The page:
On the back side of the farm, in a remote area, are the remains of an old wagon road. A close look reveals the depression cut in the soil nearly a hundred years ago. Evidently well-used, it connected a lane on the north boundary of the farm to the modern state highway to the south. There was a steel bridge that crossed a meandering bayou and allowed the road to be used up until the 1940s by families, farmers, the postman, and kids walking to school two miles away.
We get this information from our family historian, my mother-in-law, who with her siblings, once lived “on the creek,” and played baseball using the road to connect the bases.
“We could hear the postman coming when he went over the planks on that old bridge,” she says. “Momma would tell us, ‘you kids get your bases out of the road, the postman is coming,’” She also walked the road to school each day, in whatever weather came along.
“There was this one old tree, and sometimes, in good weather, we would stop and play ‘skin a cat’ on it for a while.”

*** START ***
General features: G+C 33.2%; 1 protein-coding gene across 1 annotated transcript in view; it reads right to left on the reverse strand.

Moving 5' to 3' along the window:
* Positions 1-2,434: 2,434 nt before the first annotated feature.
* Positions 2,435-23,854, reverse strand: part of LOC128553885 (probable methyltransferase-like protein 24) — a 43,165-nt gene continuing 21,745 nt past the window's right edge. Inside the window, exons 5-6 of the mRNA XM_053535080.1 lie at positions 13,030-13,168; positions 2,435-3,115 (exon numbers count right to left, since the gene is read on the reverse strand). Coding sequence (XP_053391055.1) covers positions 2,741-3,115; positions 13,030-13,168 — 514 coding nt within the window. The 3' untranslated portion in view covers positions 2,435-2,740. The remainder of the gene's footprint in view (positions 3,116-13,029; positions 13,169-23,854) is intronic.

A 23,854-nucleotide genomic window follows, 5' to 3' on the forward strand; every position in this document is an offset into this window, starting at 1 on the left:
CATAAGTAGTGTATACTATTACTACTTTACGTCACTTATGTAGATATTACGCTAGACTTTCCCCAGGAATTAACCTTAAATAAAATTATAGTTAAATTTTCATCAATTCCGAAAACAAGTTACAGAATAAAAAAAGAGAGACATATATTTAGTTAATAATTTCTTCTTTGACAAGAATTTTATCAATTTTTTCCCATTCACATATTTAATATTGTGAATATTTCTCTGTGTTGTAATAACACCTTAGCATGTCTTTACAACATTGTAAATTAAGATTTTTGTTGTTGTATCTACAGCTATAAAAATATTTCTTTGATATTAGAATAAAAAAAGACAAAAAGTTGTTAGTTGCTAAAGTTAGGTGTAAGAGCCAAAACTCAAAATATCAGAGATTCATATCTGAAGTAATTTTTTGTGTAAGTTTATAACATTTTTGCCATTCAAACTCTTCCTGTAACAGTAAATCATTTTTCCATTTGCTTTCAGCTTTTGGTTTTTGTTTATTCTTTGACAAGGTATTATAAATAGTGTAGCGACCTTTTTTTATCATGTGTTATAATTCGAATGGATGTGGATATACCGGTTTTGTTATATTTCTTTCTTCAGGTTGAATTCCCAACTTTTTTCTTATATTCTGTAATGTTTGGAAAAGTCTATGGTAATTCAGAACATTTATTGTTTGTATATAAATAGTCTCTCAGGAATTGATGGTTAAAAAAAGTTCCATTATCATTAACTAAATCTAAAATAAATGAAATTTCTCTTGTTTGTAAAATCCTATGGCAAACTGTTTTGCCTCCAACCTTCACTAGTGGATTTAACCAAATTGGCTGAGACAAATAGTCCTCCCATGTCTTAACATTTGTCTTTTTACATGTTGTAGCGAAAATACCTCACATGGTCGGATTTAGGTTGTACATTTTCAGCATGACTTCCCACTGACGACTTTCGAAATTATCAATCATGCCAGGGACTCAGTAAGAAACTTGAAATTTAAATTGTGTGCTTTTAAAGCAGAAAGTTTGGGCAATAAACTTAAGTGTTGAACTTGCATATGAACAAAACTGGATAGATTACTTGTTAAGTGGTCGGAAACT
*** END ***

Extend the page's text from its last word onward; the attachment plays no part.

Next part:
She never explains exactly what was involved in “skin a cat” but it sounds like fun. My late father-in-law and I used to search the path for a tree that might have suggested a purpose, but we had no luck.
Nowadays, hardship to a youngster means not having the latest version of a smart phone. It is tempting, though, to wonder if a tradeoff between modern conveniences and a simpler life might bring us in closer contact to what T.S. Eliot called, “the roots that clutch,”
These old roads want to talk to us—to tell us that they were once important. Maybe on a quiet night of a full moon, one can sit quietly and still hear the laughter, dreams, fears, and hopes that traveled along these ruts. Eventually they will disappear, as the voices did. It will be our loss.
I will continue to walk along this road as long as I am able. It seems to connect me with a world in which folks made so many sacrifices on the way to their dreams. It can remind me that we all face obstacles as we travel our own paths. And who knows? Maybe someday I will find that “skin a cat” tree.
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Gloria Pressnall (Saturday, 05 April 2014 17:19)
Well written. When we visit north of Carlisle I have driven out north of town to where we lived when I was a child and went to school with some of the younger siblings of your mother in law.